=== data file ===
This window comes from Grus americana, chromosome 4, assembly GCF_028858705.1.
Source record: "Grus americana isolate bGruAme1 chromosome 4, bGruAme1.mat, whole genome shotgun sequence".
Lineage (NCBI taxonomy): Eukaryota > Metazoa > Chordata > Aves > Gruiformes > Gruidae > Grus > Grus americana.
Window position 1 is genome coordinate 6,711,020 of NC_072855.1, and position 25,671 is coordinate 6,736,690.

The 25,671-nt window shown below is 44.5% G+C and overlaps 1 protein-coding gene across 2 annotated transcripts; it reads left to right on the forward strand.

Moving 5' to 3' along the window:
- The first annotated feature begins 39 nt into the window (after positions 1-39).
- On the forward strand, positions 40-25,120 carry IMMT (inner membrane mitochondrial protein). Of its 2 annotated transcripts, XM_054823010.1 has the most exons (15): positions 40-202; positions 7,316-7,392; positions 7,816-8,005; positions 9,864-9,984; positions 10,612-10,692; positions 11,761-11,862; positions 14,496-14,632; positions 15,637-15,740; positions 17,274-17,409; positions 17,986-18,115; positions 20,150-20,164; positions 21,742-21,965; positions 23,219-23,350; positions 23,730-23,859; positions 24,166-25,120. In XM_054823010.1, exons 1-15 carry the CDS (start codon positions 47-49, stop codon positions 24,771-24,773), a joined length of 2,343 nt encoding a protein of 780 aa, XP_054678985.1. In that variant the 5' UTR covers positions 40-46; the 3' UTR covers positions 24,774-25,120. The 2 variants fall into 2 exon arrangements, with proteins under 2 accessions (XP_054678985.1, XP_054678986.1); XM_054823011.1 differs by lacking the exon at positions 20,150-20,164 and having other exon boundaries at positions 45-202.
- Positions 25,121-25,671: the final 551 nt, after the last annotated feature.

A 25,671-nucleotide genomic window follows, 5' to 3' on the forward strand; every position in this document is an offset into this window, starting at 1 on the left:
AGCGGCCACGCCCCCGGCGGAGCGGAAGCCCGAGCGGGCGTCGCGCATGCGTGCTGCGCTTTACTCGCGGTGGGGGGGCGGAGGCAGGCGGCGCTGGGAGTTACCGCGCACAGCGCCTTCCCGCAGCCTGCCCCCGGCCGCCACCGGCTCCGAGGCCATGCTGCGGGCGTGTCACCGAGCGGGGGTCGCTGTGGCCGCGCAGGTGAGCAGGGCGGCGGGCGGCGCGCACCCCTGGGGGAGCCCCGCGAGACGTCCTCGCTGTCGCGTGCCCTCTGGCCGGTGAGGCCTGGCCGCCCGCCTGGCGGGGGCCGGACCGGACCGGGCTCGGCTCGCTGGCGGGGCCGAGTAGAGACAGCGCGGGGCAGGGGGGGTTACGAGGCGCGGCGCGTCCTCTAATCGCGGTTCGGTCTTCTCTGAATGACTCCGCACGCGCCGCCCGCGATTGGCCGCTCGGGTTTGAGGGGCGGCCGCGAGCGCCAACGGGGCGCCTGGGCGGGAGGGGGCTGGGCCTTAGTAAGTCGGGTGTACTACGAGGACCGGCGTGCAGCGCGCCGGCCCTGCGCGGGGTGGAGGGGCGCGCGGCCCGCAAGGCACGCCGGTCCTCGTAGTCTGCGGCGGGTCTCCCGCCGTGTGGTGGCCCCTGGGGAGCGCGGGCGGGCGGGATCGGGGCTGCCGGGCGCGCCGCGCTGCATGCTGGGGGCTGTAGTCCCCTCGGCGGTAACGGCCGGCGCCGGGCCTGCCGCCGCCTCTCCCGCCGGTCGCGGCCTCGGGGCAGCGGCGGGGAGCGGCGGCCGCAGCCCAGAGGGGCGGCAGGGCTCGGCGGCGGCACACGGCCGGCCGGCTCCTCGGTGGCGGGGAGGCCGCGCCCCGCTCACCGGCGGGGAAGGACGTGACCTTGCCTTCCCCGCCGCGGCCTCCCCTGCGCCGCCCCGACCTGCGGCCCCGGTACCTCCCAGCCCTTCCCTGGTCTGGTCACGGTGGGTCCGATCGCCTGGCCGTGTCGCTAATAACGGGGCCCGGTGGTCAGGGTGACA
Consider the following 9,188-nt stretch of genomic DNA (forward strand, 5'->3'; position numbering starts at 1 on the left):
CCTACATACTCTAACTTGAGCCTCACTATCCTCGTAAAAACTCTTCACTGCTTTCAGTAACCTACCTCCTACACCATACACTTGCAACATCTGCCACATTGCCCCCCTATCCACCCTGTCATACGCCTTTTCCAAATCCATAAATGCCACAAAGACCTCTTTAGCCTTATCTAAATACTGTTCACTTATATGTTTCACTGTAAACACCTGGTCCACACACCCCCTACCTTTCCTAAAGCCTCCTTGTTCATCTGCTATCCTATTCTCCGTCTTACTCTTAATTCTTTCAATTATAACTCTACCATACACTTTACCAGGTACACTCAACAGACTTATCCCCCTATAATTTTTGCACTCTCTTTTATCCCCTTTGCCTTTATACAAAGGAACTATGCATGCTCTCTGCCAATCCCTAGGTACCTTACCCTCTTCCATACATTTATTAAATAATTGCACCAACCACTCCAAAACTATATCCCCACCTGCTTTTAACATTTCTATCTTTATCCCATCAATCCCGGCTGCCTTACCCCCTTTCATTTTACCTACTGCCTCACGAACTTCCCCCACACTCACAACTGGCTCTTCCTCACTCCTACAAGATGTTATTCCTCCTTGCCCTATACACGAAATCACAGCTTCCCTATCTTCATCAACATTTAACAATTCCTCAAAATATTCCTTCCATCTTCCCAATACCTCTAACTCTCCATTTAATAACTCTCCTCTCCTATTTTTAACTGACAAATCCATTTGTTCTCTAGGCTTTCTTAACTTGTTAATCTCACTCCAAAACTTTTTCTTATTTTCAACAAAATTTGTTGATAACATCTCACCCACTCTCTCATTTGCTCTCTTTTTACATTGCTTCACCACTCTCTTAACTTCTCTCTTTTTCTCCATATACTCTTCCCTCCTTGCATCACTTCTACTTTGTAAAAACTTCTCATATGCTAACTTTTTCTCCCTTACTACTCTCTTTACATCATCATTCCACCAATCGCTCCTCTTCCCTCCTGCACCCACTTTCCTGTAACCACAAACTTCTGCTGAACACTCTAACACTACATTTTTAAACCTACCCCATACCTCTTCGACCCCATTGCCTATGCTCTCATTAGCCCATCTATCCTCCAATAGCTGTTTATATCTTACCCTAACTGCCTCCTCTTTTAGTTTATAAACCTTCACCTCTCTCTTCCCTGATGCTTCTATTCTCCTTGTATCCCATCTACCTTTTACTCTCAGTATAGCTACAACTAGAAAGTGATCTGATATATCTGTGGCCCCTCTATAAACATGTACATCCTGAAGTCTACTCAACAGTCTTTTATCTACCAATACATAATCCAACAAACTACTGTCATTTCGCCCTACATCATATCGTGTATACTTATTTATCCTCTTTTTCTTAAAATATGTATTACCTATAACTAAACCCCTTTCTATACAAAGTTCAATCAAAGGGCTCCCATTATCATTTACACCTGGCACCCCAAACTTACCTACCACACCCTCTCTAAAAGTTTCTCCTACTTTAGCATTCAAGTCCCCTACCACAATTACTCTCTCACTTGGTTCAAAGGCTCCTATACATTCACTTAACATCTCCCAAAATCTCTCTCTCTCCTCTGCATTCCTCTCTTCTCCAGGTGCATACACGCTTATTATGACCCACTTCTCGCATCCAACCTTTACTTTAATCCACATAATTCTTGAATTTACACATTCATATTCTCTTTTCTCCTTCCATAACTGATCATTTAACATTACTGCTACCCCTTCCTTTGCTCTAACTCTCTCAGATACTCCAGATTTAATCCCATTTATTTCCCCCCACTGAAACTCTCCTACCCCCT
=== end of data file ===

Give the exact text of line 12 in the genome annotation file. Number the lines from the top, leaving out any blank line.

Consider the following 9,188-nt stretch of genomic DNA (forward strand, 5'->3'; position numbering starts at 1 on the left):